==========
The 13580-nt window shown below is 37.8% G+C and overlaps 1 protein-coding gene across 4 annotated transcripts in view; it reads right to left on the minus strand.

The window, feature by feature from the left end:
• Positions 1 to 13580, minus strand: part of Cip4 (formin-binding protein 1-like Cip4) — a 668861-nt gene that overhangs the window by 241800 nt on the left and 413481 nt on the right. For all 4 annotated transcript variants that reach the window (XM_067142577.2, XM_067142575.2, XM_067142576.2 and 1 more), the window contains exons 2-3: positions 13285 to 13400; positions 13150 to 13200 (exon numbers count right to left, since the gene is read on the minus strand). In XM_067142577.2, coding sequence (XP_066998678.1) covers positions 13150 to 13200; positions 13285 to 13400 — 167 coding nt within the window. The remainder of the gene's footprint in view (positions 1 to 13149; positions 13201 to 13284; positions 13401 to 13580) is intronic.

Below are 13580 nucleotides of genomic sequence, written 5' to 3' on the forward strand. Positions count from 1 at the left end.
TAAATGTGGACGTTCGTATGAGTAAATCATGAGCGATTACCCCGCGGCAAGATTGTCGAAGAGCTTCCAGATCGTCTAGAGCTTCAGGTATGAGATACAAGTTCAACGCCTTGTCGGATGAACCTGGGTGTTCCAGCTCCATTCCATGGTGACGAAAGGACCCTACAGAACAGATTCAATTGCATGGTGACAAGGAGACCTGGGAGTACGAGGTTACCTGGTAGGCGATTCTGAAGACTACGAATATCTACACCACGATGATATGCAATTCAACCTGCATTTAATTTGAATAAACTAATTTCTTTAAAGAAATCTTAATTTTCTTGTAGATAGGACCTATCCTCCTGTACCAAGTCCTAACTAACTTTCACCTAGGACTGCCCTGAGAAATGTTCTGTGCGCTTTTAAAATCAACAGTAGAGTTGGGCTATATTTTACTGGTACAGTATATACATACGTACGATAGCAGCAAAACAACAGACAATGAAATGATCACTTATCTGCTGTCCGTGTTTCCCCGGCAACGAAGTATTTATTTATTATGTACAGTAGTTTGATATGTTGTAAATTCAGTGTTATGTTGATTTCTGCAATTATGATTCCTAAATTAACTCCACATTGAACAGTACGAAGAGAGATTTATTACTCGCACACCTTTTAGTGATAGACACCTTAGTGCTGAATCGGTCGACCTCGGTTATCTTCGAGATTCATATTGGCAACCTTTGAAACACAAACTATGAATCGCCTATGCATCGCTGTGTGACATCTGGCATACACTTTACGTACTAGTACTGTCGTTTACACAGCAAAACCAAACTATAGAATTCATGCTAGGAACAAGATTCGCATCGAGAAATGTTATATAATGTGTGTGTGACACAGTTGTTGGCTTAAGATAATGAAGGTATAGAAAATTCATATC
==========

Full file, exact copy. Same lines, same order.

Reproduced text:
The 13580-nt window shown below is 37.8% G+C and overlaps 1 protein-coding gene across 4 annotated transcripts in view; it reads right to left on the minus strand.

The window, feature by feature from the left end:
• Positions 1 to 13580, minus strand: part of Cip4 (formin-binding protein 1-like Cip4) — a 668861-nt gene that overhangs the window by 241800 nt on the left and 413481 nt on the right. For all 4 annotated transcript variants that reach the window (XM_067142577.2, XM_067142575.2, XM_067142576.2 and 1 more), the window contains exons 2-3: positions 13285 to 13400; positions 13150 to 13200 (exon numbers count right to left, since the gene is read on the minus strand). In XM_067142577.2, coding sequence (XP_066998678.1) covers positions 13150 to 13200; positions 13285 to 13400 — 167 coding nt within the window. The remainder of the gene's footprint in view (positions 1 to 13149; positions 13201 to 13284; positions 13401 to 13580) is intronic.

Below are 13580 nucleotides of genomic sequence, written 5' to 3' on the forward strand. Positions count from 1 at the left end.
TAAATGTGGACGTTCGTATGAGTAAATCATGAGCGATTACCCCGCGGCAAGATTGTCGAAGAGCTTCCAGATCGTCTAGAGCTTCAGGTATGAGATACAAGTTCAACGCCTTGTCGGATGAACCTGGGTGTTCCAGCTCCATTCCATGGTGACGAAAGGACCCTACAGAACAGATTCAATTGCATGGTGACAAGGAGACCTGGGAGTACGAGGTTACCTGGTAGGCGATTCTGAAGACTACGAATATCTACACCACGATGATATGCAATTCAACCTGCATTTAATTTGAATAAACTAATTTCTTTAAAGAAATCTTAATTTTCTTGTAGATAGGACCTATCCTCCTGTACCAAGTCCTAACTAACTTTCACCTAGGACTGCCCTGAGAAATGTTCTGTGCGCTTTTAAAATCAACAGTAGAGTTGGGCTATATTTTACTGGTACAGTATATACATACGTACGATAGCAGCAAAACAACAGACAATGAAATGATCACTTATCTGCTGTCCGTGTTTCCCCGGCAACGAAGTATTTATTTATTATGTACAGTAGTTTGATATGTTGTAAATTCAGTGTTATGTTGATTTCTGCAATTATGATTCCTAAATTAACTCCACATTGAACAGTACGAAGAGAGATTTATTACTCGCACACCTTTTAGTGATAGACACCTTAGTGCTGAATCGGTCGACCTCGGTTATCTTCGAGATTCATATTGGCAACCTTTGAAACACAAACTATGAATCGCCTATGCATCGCTGTGTGACATCTGGCATACACTTTACGTACTAGTACTGTCGTTTACACAGCAAAACCAAACTATAGAATTCATGCTAGGAACAAGATTCGCATCGAGAAATGTTATATAATGTGTGTGTGACACAGTTGTTGGCTTAAGATAATGAAGGTATAGAAAATTCATATC